Order of Premontre, Premonstratensians, Norbertines, and White Canons

07 Chapters 31-40

07 Chapters 31-40

Chapter XXXI

The Demoniac Healed at Maastricht.

After the confreres had been worn out in strange and various ways and had been disturbed by the skillful cleverness of this demon, the demon himself, impatient with all the lack of disturbance, was unwilling to give in to the peaceful calm. Since he found no opportunity for his seduction among the simple, by easy flight -- as he is light and fast by nature -- he quickly crossed over to Maastricht[31-1] where Father Norbert was. There satan seized upon a man who was the steward of a nobleman. As he was not able to break up the battle line which he had left in good order, at least he could shoot weapons at the standard bearer and through him try to deal a death blow to the battle line.

69. Each year there was a festival celebrated in that city and the people would gather for the occasion. Many had already arrived and the Priest of God, Norbert, was celebrating Mass in the cathedral where most of the people were. Present also, from the Seclret prayer on, was the man who had been seized by the devil. He made all sorts of loud disturbances and could scarcely be held under control.

After Mass was ended the man was brought to Norbert with much encouragement from the people who were present and who awaited a contest between the Soldier of Christ and the devil. Still clothed in the sacred vestments and, even more, girded with the strength of the Holy Spirit, the breastplate of justice and faith and fortified with the shield of truth, Norbert went forth to do battle with this very disquieting enemy.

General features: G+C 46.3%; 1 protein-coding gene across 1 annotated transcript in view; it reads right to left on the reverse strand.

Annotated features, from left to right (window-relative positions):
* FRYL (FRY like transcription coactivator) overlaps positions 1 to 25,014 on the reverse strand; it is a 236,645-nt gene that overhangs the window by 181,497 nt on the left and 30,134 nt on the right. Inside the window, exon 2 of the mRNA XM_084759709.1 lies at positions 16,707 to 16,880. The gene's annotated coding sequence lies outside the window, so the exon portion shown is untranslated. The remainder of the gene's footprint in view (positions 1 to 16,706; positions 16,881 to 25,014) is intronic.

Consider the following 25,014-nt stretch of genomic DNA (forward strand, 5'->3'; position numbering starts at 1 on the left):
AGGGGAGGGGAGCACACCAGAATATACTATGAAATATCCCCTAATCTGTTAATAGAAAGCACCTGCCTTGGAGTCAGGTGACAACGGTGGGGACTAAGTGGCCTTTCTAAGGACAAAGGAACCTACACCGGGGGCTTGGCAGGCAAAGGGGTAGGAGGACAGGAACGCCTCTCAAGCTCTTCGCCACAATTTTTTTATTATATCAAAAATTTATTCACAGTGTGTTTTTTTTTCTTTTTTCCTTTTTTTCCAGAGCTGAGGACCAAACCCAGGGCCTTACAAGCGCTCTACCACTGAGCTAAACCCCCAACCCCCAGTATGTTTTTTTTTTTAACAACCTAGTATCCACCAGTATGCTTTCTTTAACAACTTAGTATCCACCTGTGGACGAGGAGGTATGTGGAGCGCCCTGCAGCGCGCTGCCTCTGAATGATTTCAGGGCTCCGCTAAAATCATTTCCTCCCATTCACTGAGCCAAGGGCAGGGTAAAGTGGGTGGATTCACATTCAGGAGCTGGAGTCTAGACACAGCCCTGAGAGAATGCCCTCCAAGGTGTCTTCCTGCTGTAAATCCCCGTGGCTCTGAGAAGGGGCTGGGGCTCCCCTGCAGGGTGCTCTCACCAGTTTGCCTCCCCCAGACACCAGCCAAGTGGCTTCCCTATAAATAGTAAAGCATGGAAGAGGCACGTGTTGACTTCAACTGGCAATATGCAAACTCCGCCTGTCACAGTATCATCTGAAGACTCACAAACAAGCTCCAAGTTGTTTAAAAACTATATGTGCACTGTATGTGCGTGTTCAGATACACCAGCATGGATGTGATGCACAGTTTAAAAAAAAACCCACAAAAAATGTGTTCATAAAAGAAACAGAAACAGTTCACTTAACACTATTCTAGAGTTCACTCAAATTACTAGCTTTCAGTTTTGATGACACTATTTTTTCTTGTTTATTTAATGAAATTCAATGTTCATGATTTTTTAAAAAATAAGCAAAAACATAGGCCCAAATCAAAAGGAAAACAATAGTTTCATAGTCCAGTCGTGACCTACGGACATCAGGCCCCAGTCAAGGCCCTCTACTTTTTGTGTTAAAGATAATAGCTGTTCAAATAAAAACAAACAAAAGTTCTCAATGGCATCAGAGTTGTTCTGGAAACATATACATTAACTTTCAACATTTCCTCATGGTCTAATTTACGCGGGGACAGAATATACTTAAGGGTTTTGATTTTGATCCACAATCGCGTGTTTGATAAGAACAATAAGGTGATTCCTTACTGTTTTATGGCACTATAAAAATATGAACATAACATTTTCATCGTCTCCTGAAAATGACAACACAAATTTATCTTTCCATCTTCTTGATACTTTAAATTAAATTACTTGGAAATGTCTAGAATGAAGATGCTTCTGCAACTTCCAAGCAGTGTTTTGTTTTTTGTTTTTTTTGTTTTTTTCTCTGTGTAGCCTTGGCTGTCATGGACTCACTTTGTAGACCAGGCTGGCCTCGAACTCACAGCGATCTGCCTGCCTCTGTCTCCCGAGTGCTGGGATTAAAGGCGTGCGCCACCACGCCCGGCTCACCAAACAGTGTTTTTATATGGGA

However, when some of the confreres standing there told him that he should space his health since it was now evening and that this was a chance incident and not all cases could be helped, he was disturbed and sternly rejected their proposal saying: "You are not aware, brothers, you are not aware, I say, that through the envy of the devil death has entered the world.[31-2]  Death has continued in the world and has no intention of leaving. For this purpose satan inflicts himself on the world so frequently and in such a troublesome way that I grow angry. He causes the Word of God, which I have provided, to grow worthless in the hearts of those who hear it. Although he is unable to do so in secret, through his innate arrogance he openly strives to take this Word away from those who have received it. Haven't you heard the Word of the Lord, who says that: "The devil comes to take the seed of the Word of God from their hearts?"[31-3]

70. After he said this the possessed man was placed before the altar and Norbert began the exorcism compelling the demon to leave. When the priest had placed the blessed salt in his mouth, the man lunged forward and spat in his face, saying: "You have suggested that I be placed in water and beaten with harsh whips almost to the point of death. Your efforts are in vain. Your whips do not harm me, your threats do not frighten me, death does not torture nor do the chains of death bind me." The suggestion, as mentioned, had been made that he be placed in holy water although the raging man was not there when it was said.